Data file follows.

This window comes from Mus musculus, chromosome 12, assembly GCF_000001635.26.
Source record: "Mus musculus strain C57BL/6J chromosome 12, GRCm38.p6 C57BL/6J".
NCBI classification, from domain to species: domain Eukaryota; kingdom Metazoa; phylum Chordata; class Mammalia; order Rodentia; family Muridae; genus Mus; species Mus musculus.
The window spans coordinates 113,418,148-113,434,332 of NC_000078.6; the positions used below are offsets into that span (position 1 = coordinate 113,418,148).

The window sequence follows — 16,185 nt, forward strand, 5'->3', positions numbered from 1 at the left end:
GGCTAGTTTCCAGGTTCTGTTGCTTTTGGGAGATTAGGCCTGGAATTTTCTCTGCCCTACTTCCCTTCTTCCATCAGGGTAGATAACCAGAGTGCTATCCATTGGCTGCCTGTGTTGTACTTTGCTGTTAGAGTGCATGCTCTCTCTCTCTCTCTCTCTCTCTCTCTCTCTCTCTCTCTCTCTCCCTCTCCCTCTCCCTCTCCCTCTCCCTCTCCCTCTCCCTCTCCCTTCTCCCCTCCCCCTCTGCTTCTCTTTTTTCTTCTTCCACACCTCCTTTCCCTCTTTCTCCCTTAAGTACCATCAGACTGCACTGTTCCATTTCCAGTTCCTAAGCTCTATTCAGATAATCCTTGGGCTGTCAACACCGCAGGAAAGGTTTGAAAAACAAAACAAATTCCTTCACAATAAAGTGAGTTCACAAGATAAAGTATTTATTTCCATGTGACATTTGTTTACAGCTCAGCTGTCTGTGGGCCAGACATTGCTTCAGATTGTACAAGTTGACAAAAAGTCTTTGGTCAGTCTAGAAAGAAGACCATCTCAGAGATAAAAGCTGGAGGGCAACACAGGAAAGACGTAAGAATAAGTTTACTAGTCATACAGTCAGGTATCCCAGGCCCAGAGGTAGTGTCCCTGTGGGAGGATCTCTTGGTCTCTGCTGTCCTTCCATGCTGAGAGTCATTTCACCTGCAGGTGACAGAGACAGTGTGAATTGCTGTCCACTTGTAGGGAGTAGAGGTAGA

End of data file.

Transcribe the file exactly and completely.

This window comes from Mus musculus, chromosome 12, assembly GCF_000001635.26.
Source record: "Mus musculus strain C57BL/6J chromosome 12, GRCm38.p6 C57BL/6J".
NCBI classification, from domain to species: domain Eukaryota; kingdom Metazoa; phylum Chordata; class Mammalia; order Rodentia; family Muridae; genus Mus; species Mus musculus.
The window spans coordinates 113,418,148-113,434,332 of NC_000078.6; the positions used below are offsets into that span (position 1 = coordinate 113,418,148).

The window sequence follows — 16,185 nt, forward strand, 5'->3', positions numbered from 1 at the left end:
GGCTAGTTTCCAGGTTCTGTTGCTTTTGGGAGATTAGGCCTGGAATTTTCTCTGCCCTACTTCCCTTCTTCCATCAGGGTAGATAACCAGAGTGCTATCCATTGGCTGCCTGTGTTGTACTTTGCTGTTAGAGTGCATGCTCTCTCTCTCTCTCTCTCTCTCTCTCTCTCTCTCTCTCTCTCTCCCTCTCCCTCTCCCTCTCCCTCTCCCTCTCCCTCTCCCTCTCCCTTCTCCCCTCCCCCTCTGCTTCTCTTTTTTCTTCTTCCACACCTCCTTTCCCTCTTTCTCCCTTAAGTACCATCAGACTGCACTGTTCCATTTCCAGTTCCTAAGCTCTATTCAGATAATCCTTGGGCTGTCAACACCGCAGGAAAGGTTTGAAAAACAAAACAAATTCCTTCACAATAAAGTGAGTTCACAAGATAAAGTATTTATTTCCATGTGACATTTGTTTACAGCTCAGCTGTCTGTGGGCCAGACATTGCTTCAGATTGTACAAGTTGACAAAAAGTCTTTGGTCAGTCTAGAAAGAAGACCATCTCAGAGATAAAAGCTGGAGGGCAACACAGGAAAGACGTAAGAATAAGTTTACTAGTCATACAGTCAGGTATCCCAGGCCCAGAGGTAGTGTCCCTGTGGGAGGATCTCTTGGTCTCTGCTGTCCTTCCATGCTGAGAGTCATTTCACCTGCAGGTGACAGAGACAGTGTGAATTGCTGTCCACTTGTAGGGAGTAGAGGTAGA